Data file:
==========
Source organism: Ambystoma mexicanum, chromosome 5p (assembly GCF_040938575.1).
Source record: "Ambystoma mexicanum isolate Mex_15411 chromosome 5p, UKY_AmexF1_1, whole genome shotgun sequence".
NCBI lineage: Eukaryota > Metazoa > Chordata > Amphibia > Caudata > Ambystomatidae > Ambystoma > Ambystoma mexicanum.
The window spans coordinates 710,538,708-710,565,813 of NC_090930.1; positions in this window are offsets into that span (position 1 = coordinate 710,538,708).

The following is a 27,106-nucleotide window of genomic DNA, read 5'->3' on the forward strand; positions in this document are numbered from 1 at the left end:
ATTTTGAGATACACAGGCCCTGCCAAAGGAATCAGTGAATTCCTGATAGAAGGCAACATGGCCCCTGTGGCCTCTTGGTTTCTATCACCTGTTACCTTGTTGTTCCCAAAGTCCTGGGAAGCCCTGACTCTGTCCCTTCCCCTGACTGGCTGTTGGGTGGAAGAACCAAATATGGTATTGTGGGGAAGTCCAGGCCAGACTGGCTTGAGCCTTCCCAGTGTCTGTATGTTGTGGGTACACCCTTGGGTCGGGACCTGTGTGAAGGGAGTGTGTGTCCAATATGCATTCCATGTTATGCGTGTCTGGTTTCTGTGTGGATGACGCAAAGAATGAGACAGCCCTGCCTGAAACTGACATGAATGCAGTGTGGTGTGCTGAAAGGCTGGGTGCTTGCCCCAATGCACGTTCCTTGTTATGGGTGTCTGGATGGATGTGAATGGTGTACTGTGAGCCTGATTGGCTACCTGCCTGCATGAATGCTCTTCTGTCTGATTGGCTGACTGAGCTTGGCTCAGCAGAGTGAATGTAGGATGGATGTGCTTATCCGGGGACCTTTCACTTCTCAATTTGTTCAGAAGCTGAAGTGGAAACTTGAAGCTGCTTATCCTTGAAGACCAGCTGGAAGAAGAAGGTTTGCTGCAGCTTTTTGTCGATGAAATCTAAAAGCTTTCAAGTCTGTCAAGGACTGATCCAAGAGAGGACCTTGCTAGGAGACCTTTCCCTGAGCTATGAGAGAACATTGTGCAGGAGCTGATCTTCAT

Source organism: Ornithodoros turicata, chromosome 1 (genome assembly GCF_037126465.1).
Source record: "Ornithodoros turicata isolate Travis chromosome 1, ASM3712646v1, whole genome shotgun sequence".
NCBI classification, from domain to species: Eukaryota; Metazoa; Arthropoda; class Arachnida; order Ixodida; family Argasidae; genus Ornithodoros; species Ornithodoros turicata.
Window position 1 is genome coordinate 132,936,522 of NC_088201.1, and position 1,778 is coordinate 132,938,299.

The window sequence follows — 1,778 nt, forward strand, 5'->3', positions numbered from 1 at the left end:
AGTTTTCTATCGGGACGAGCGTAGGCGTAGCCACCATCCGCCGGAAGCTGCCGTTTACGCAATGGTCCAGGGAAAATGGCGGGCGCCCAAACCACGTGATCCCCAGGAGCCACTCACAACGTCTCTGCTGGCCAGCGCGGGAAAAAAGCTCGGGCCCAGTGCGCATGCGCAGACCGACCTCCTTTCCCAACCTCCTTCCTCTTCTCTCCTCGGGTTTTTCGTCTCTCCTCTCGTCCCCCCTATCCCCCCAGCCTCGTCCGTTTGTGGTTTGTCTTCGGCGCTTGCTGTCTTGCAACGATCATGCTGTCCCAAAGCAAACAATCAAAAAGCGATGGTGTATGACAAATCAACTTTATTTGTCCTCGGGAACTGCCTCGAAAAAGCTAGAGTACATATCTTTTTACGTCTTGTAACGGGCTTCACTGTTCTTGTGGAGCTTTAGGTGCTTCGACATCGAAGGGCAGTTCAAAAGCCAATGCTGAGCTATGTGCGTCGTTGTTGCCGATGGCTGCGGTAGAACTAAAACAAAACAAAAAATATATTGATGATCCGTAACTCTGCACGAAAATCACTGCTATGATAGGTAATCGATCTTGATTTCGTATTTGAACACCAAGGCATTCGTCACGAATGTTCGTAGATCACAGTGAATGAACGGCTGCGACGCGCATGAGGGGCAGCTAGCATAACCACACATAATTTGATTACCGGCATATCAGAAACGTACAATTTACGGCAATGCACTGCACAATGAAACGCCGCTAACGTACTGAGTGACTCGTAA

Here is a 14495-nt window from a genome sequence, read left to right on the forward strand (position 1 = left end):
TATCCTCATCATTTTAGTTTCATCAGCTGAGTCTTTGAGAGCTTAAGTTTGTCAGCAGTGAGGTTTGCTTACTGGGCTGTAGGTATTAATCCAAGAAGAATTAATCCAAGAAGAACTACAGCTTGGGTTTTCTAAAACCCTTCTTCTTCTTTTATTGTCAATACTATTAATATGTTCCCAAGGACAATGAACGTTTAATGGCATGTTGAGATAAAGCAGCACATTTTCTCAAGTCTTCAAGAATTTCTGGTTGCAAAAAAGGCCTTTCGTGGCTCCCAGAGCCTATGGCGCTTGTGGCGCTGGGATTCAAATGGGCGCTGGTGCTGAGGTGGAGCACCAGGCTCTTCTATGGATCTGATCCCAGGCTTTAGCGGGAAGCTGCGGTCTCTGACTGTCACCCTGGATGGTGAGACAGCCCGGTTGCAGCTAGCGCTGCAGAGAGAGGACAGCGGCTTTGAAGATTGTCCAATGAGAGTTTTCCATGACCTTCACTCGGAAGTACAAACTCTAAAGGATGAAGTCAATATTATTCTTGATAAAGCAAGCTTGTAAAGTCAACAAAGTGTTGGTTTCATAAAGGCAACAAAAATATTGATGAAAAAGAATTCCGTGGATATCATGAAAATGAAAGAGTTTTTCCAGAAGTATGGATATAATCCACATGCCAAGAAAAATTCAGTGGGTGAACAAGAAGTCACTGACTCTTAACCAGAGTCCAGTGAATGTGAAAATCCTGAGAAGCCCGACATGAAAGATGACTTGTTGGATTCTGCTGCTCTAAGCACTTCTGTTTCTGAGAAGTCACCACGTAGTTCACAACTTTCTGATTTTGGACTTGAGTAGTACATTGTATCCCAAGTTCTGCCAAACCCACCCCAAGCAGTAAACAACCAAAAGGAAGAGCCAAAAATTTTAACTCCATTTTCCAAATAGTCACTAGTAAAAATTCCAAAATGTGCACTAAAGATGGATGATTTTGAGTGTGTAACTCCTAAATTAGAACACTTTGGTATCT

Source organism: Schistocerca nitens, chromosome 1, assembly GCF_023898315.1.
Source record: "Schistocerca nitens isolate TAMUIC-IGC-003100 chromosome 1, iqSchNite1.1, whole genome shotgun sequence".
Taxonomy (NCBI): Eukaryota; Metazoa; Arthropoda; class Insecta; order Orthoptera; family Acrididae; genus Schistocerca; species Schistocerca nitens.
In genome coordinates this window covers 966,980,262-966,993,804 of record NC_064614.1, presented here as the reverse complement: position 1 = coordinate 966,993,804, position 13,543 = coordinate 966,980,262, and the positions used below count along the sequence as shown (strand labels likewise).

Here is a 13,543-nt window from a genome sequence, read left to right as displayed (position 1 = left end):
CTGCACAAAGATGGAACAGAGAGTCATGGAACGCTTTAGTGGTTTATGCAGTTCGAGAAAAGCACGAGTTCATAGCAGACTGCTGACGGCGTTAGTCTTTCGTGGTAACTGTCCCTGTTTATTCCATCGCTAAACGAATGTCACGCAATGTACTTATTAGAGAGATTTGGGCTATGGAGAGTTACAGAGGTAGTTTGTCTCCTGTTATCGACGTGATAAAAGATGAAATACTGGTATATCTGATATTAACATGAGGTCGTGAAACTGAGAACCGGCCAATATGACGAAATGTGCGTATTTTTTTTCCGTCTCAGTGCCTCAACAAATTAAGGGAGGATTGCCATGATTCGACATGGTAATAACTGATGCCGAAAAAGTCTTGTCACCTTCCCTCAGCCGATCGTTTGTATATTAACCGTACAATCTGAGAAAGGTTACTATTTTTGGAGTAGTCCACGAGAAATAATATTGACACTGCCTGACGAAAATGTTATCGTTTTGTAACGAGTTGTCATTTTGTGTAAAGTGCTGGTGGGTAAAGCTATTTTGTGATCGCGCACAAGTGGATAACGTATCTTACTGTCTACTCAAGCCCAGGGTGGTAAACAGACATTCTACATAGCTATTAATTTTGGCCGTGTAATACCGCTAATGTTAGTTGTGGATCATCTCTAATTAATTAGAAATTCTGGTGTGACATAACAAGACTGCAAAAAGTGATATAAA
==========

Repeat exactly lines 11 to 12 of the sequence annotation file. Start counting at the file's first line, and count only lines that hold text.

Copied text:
The window sequence follows — 1,778 nt, forward strand, 5'->3', positions numbered from 1 at the left end:
AGTTTTCTATCGGGACGAGCGTAGGCGTAGCCACCATCCGCCGGAAGCTGCCGTTTACGCAATGGTCCAGGGAAAATGGCGGGCGCCCAAACCACGTGATCCCCAGGAGCCACTCACAACGTCTCTGCTGGCCAGCGCGGGAAAAAAGCTCGGGCCCAGTGCGCATGCGCAGACCGACCTCCTTTCCCAACCTCCTTCCTCTTCTCTCCTCGGGTTTTTCGTCTCTCCTCTCGTCCCCCCTATCCCCCCAGCCTCGTCCGTTTGTGGTTTGTCTTCGGCGCTTGCTGTCTTGCAACGATCATGCTGTCCCAAAGCAAACAATCAAAAAGCGATGGTGTATGACAAATCAACTTTATTTGTCCTCGGGAACTGCCTCGAAAAAGCTAGAGTACATATCTTTTTACGTCTTGTAACGGGCTTCACTGTTCTTGTGGAGCTTTAGGTGCTTCGACATCGAAGGGCAGTTCAAAAGCCAATGCTGAGCTATGTGCGTCGTTGTTGCCGATGGCTGCGGTAGAACTAAAACAAAACAAAAAATATATTGATGATCCGTAACTCTGCACGAAAATCACTGCTATGATAGGTAATCGATCTTGATTTCGTATTTGAACACCAAGGCATTCGTCACGAATGTTCGTAGATCACAGTGAATGAACGGCTGCGACGCGCATGAGGGGCAGCTAGCATAACCACACATAATTTGATTACCGGCATATCAGAAACGTACAATTTACGGCAATGCACTGCACAATGAAACGCCGCTAACGTACTGAGTGACTCGTAA